A question worth asking…

The God hypothesis

(I would like to note the following: While I believe in God, I would like to ask that no one try and debate me on the subject.  I was a staunch atheist for four years, I’m very familiar with Dawkins, Hitchens and the like, and could probably argue atheism better than the majority of atheists if I wanted to.  I simply don’t want to debate not out of fear that you’ll “convert” me, but because I find this to be one of the most useless debates in modern society – neither of us will convince each other of anything, and it’s rather pointless.  It will only store up frustrated energy on both sides.  Unless a third party to be convinced is involved – like judges at a debate competition or a political debate trying to convince voters, I see debate as an ego-inflating, useless activity.  I share this for others to gain whatever kind of personal insight that might come of this, and to gain understanding of where I’ll be coming from in future posts – not to start an argument)

Before I explore this weblog any further, I feel it is crucial I explain my perspective regarding God.

The great irony in this post is that I consider myself a sceptic – something which will become evident when I explore different topics in future posts.  I don’t buy into the “God of the gaps” way of thinking, nor do I think it is necessary for  a deity to exist in order for existence itself, and life, to be here (and both life appearing and the big bang, according to what we know scientifically, could have occurred just as easily without a God).  I just happen – based on personal experience – to believe in God.  And I fully admit that everything I’ve ever experienced certainly could have happened absent a God, but with no concrete evidence either way, I am only left to hypothesise.  I happen to be convinced that my hypothesis is accurate.

That being said, I submit the hypothesis that God does in fact exist.  While I consider myself a Buddhist (which has nothing to do with exploring ideas of the supernatural – only with how I interpret the world and interact with it), I am also a Roman Catholic (I have plenty to say on the church, that’s for another post).  I am unique in my spirituality, however, seeing as being Christian I’m actually not a monotheist, but rather, a panentheist of sorts.  People tend to project God in our image – a conscious being like ourselves whom happens to be the creator and has infinite power.  I do not subscribe to that line of thinking.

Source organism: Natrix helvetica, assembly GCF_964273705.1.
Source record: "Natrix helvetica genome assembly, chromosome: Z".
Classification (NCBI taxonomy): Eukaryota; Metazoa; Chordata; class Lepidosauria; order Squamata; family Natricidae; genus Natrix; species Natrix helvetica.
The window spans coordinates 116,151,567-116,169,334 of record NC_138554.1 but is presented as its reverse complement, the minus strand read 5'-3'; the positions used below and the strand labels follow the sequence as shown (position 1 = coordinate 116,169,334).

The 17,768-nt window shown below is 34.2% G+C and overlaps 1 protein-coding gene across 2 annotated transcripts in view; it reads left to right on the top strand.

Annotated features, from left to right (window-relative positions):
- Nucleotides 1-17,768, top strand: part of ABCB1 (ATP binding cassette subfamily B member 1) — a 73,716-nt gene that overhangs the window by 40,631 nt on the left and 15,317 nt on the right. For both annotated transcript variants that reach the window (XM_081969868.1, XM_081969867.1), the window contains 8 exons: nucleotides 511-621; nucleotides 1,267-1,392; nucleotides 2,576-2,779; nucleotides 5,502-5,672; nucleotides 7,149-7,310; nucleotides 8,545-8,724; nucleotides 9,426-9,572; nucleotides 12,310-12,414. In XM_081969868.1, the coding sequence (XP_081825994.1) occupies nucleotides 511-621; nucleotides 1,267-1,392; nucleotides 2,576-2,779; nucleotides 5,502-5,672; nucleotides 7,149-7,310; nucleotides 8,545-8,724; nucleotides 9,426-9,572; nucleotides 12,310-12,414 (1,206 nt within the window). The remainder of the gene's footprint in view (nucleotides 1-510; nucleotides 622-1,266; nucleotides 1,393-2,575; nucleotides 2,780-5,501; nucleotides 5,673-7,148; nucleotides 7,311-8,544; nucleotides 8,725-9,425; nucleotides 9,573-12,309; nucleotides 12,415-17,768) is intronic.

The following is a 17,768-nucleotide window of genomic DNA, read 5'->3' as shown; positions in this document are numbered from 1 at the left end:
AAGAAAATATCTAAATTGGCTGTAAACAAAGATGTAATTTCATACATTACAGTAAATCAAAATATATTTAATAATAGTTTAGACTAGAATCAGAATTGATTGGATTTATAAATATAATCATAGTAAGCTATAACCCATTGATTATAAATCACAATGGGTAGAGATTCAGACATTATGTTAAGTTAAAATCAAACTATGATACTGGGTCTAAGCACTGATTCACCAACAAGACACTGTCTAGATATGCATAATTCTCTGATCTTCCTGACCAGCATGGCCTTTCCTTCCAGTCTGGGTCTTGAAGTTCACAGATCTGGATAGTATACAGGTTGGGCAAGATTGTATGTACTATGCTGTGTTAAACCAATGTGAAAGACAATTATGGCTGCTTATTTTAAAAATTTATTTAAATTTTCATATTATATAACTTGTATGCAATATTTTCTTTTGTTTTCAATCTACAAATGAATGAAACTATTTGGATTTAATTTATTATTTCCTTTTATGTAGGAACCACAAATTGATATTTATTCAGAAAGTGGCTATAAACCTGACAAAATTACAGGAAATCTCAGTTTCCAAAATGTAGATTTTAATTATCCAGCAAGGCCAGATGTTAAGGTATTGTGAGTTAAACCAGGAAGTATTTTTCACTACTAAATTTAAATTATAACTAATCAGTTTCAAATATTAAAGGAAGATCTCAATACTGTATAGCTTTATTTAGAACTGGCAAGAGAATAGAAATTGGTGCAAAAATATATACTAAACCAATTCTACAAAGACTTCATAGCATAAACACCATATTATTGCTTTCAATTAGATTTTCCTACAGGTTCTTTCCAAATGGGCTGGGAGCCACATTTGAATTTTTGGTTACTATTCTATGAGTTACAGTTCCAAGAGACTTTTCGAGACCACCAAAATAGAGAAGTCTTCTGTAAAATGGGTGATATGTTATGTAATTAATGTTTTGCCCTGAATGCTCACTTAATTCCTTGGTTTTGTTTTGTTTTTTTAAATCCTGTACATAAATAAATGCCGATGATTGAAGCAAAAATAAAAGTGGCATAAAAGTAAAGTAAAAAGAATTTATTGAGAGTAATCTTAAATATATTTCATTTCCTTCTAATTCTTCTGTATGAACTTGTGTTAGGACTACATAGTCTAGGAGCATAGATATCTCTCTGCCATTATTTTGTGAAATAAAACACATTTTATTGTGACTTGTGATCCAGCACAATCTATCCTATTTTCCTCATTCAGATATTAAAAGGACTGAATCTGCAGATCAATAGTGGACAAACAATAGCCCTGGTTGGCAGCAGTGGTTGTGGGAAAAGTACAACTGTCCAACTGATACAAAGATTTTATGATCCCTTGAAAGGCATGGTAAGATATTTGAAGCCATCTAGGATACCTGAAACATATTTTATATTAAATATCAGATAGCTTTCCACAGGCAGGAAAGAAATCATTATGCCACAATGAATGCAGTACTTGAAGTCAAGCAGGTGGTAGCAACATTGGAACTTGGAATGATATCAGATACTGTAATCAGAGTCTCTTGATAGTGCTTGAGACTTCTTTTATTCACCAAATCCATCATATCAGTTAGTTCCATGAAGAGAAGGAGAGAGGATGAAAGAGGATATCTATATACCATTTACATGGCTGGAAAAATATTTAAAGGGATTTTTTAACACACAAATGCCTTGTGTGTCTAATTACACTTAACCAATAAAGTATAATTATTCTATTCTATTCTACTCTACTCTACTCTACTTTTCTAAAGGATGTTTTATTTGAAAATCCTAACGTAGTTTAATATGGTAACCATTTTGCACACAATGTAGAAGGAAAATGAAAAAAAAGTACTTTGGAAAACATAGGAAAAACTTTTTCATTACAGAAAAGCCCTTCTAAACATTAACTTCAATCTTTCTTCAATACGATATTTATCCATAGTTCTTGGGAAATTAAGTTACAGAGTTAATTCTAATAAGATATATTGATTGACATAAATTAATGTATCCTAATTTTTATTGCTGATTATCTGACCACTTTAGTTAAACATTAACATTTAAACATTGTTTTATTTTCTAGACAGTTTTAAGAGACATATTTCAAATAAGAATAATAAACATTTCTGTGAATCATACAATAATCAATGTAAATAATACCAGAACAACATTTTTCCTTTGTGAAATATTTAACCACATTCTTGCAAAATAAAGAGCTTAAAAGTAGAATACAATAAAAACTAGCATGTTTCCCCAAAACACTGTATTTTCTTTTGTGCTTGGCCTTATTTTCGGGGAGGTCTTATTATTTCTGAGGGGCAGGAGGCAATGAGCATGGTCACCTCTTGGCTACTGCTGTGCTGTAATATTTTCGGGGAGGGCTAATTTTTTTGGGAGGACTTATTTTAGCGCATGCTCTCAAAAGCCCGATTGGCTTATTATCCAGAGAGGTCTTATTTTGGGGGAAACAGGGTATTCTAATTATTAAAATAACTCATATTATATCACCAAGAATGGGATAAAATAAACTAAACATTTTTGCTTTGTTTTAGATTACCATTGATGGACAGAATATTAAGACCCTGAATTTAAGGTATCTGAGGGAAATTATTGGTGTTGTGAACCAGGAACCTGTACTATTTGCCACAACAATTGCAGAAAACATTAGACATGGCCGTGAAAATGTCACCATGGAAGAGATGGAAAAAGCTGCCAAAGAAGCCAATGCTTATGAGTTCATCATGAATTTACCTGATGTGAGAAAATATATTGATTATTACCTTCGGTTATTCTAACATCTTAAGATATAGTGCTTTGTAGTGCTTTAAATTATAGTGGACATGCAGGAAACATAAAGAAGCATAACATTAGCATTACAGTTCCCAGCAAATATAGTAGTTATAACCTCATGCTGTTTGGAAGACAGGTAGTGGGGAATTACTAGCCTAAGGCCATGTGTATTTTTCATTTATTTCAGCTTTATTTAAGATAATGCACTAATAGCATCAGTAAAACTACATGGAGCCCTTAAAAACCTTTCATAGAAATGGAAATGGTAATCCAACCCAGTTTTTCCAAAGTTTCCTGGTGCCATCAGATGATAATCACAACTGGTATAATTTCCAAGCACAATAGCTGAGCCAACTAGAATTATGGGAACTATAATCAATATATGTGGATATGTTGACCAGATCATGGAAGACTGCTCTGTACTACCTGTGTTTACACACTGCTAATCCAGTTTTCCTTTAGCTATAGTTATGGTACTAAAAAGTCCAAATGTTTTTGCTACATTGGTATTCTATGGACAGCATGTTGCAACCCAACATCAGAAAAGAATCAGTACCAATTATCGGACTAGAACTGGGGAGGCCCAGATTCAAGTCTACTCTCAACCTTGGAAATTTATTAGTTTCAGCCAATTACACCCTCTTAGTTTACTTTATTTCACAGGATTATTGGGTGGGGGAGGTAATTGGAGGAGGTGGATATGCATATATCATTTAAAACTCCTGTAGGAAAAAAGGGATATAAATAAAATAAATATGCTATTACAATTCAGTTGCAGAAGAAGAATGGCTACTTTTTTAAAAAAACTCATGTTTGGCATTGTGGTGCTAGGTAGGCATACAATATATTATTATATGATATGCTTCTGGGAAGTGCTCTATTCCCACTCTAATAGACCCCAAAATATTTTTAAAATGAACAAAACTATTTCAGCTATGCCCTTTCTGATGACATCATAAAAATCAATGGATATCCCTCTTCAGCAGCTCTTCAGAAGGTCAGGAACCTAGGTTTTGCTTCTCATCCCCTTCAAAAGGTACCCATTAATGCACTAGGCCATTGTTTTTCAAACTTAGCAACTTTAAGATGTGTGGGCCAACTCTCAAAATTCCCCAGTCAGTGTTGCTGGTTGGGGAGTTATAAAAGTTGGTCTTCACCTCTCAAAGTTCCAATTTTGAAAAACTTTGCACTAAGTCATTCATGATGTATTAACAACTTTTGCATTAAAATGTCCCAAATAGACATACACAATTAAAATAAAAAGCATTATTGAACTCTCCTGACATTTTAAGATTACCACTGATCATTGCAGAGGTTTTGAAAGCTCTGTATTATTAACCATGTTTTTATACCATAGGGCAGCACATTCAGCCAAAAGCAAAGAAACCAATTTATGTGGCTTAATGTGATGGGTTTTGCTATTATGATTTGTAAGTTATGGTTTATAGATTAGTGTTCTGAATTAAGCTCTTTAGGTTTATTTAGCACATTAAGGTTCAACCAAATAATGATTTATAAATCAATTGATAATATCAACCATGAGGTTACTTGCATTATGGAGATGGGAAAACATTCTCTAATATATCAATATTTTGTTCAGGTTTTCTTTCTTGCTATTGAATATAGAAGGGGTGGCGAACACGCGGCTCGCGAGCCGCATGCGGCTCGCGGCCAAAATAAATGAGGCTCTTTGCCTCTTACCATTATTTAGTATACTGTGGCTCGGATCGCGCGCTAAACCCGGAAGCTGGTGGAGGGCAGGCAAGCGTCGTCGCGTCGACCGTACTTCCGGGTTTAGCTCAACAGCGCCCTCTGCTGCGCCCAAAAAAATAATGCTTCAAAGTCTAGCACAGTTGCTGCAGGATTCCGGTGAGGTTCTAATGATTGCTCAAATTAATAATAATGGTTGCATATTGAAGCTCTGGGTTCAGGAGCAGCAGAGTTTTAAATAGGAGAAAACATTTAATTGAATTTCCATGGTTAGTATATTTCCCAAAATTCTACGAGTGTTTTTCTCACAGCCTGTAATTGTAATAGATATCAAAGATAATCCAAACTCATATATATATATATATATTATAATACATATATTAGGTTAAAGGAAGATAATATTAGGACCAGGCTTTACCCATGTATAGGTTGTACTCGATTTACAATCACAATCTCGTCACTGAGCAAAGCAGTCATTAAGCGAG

I see God as being like a tesseract.  A two dimensional square is just that – a square.  In three dimensions, keeping all right angles, it is a cube.  In four dimensions, it is a tesseract.  Seeing as we only experience reality in three spatial dimensions, it is impossible for the human mind to comprehend what a tesseract actually looks like, let alone visually represent four spatial dimensions as they exist.  I tend to think the same is true of God – He (and I only use that pronoun as it is what I am familiar with, I don’t believe God is literally male, or female, for that matter) is so beyond comprehension as something that exists that, to even try and fathom what God actually is happens to be beyond our comprehension.  So, God is like a drawing of a cube – a three dimensional object represented in two dimensions.  In this case, a metaphorical “four dimensional” entity that we can only project in the dimensions we can understand – which is why we personify God.  It’s the best representation our minds can fathom – even panentheism falls under this.

As far as Christ is concerned – I am not oblivious to the fact that life formed quite easily on this planet given the conditions, and that there are more stars in the known universe than grains of sand on Earth… it would be incredibly naive of me to think we are the only intelligent life in the universe.  In reality, it’s probably far more abundant than we can begin to comprehend.

Considering that, the role of Christ is shifted.  I’m not sure exactly how He fits, as a human being, within the context of all of this – and really, I don’t find it a relevant question to ask at this point in time.  I do believe he was holy, the Son of God, and of great purpose, but I don’t have the current tools to begin to explore how He would fit into a universe with countless intelligent species besides humans, and until I do, it simply does not concern me (this is not to say we should just stop at that and accept things without continuing to understand the universe the best we can).  Though I think the answers – which I assume science could one day provide – are probably far more spectacular and interesting than I could comprehend.  Again, probably another “tesseract” kind of situation – but, like a tesseract, I think we can come to know the answer without being able to comprehend what that fully means.

I understand this post may have been particularly dry to some of you, but my future posts depend on knowing this – especially when I start analysing things like astrology or “UFOs” and talk about things like confirmation bias.

And if you don’t believe in God, I respect that – I have no intentions of trying to convert you, nor do I believe in Heaven and Hell in any kind of conventional sense (so no, I don’t think you’re on a one way track to a lake of fire) – my only concern would be that you’re a good person, and I know atheists who are wonderful people, so your theistic perspective has no bearing on that as far as I’m concerned.